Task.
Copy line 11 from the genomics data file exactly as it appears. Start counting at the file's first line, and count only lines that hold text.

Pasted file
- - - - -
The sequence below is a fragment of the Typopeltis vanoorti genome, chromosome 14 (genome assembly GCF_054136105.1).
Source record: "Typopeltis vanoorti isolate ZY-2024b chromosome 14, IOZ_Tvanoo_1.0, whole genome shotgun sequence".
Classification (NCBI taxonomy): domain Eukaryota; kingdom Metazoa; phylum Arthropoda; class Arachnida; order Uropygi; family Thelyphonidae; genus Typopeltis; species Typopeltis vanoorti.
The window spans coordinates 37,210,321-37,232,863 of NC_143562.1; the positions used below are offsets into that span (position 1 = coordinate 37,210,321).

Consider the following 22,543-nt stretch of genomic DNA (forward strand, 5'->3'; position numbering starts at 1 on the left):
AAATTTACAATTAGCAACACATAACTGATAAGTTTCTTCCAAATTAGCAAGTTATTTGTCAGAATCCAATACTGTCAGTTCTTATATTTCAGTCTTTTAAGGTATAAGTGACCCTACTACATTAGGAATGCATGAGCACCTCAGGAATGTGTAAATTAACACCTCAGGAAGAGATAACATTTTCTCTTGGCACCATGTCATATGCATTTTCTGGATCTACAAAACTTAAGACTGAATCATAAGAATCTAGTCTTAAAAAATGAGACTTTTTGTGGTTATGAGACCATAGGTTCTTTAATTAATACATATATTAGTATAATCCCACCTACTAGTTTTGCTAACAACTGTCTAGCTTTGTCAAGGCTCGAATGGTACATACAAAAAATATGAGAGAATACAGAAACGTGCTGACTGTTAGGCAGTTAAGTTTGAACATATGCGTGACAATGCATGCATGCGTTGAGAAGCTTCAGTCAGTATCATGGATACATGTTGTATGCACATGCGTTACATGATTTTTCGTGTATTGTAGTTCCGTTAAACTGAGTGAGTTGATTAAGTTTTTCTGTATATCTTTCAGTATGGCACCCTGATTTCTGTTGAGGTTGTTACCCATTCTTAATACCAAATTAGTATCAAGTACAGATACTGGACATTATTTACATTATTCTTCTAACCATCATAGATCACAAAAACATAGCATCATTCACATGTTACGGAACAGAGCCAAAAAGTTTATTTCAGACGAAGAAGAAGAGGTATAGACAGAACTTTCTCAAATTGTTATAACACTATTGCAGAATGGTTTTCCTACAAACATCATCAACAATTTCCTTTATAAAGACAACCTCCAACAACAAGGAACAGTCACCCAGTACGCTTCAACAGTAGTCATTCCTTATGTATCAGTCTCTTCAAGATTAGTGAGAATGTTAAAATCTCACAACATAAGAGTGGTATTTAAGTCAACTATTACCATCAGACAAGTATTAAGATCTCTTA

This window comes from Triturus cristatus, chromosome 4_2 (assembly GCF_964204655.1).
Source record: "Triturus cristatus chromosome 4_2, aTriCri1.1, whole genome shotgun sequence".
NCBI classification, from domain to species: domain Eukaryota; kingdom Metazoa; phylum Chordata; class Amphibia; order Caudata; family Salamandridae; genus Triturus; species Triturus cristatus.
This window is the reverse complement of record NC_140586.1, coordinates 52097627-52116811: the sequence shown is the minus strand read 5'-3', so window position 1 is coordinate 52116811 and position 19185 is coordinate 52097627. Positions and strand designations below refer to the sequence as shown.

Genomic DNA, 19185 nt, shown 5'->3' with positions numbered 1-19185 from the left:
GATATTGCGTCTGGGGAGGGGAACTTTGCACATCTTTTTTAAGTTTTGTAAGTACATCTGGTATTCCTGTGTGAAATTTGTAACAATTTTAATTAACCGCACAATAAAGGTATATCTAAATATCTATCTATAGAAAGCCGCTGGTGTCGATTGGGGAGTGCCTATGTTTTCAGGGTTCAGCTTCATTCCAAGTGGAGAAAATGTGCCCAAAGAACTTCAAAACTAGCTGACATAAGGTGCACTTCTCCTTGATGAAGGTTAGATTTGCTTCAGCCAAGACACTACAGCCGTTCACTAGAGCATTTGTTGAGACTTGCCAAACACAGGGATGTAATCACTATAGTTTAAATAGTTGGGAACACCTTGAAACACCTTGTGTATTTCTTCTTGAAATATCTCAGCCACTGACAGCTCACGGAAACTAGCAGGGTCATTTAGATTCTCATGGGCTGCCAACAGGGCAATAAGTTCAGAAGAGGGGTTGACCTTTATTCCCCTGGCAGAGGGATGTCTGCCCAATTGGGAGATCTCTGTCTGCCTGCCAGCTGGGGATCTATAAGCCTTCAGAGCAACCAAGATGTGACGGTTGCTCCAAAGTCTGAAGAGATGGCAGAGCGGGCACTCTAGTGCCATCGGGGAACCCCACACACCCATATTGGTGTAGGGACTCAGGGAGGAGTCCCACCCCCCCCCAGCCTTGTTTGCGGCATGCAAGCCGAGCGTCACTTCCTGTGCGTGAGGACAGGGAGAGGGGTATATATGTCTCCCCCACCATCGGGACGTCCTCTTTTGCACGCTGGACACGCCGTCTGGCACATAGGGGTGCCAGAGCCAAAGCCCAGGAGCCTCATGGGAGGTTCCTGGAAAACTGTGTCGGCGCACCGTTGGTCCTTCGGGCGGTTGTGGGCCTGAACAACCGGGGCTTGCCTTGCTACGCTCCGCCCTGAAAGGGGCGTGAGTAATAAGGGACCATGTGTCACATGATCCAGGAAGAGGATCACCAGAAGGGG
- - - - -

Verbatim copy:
Genomic DNA, 19185 nt, shown 5'->3' with positions numbered 1-19185 from the left: